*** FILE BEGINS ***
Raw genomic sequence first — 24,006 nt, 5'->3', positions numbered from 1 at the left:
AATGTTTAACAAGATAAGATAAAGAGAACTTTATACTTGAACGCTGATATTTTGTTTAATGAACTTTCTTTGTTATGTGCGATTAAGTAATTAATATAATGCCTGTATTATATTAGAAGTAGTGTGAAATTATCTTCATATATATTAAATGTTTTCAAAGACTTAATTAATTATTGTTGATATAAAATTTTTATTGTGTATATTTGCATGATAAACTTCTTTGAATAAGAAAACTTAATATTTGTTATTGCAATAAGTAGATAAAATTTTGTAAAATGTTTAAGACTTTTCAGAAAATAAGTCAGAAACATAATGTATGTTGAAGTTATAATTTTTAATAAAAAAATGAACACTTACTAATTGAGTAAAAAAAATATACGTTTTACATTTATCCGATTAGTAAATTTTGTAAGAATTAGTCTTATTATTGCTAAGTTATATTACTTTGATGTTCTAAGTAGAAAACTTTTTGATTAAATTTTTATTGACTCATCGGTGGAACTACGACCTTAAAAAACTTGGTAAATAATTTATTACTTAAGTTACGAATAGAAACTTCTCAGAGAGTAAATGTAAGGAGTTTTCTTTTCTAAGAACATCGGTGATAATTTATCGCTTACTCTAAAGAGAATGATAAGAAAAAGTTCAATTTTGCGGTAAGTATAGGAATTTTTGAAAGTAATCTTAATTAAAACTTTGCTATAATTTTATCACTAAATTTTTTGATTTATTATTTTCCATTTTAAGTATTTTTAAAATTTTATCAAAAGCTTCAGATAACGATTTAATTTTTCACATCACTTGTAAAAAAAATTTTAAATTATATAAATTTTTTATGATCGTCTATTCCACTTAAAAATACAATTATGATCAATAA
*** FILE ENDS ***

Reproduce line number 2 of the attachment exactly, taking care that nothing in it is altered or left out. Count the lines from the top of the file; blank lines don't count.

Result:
AATGTTTAACAAGATAAGATAAAGAGAACTTTATACTTGAACGCTGATATTTTGTTTAATGAACTTTCTTTGTTATGTGCGATTAAGTAATTAATATAATGCCTGTATTATATTAGAAGTAGTGTGAAATTATCTTCATATATATTAAATGTTTTCAAAGACTTAATTAATTATTGTTGATATAAAATTTTTATTGTGTATATTTGCATGATAAACTTCTTTGAATAAGAAAACTTAATATTTGTTATTGCAATAAGTAGATAAAATTTTGTAAAATGTTTAAGACTTTTCAGAAAATAAGTCAGAAACATAATGTATGTTGAAGTTATAATTTTTAATAAAAAAATGAACACTTACTAATTGAGTAAAAAAAATATACGTTTTACATTTATCCGATTAGTAAATTTTGTAAGAATTAGTCTTATTATTGCTAAGTTATATTACTTTGATGTTCTAAGTAGAAAACTTTTTGATTAAATTTTTATTGACTCATCGGTGGAACTACGACCTTAAAAAACTTGGTAAATAATTTATTACTTAAGTTACGAATAGAAACTTCTCAGAGAGTAAATGTAAGGAGTTTTCTTTTCTAAGAACATCGGTGATAATTTATCGCTTACTCTAAAGAGAATGATAAGAAAAAGTTCAATTTTGCGGTAAGTATAGGAATTTTTGAAAGTAATCTTAATTAAAACTTTGCTATAATTTTATCACTAAATTTTTTGATTTATTATTTTCCATTTTAAGTATTTTTAAAATTTTATCAAAAGCTTCAGATAACGATTTAATTTTTCACATCACTTGTAAAAAAAATTTTAAATTATATAAATTTTTTATGATCGTCTATTCCACTTAAAAATACAATTATGATCAATAA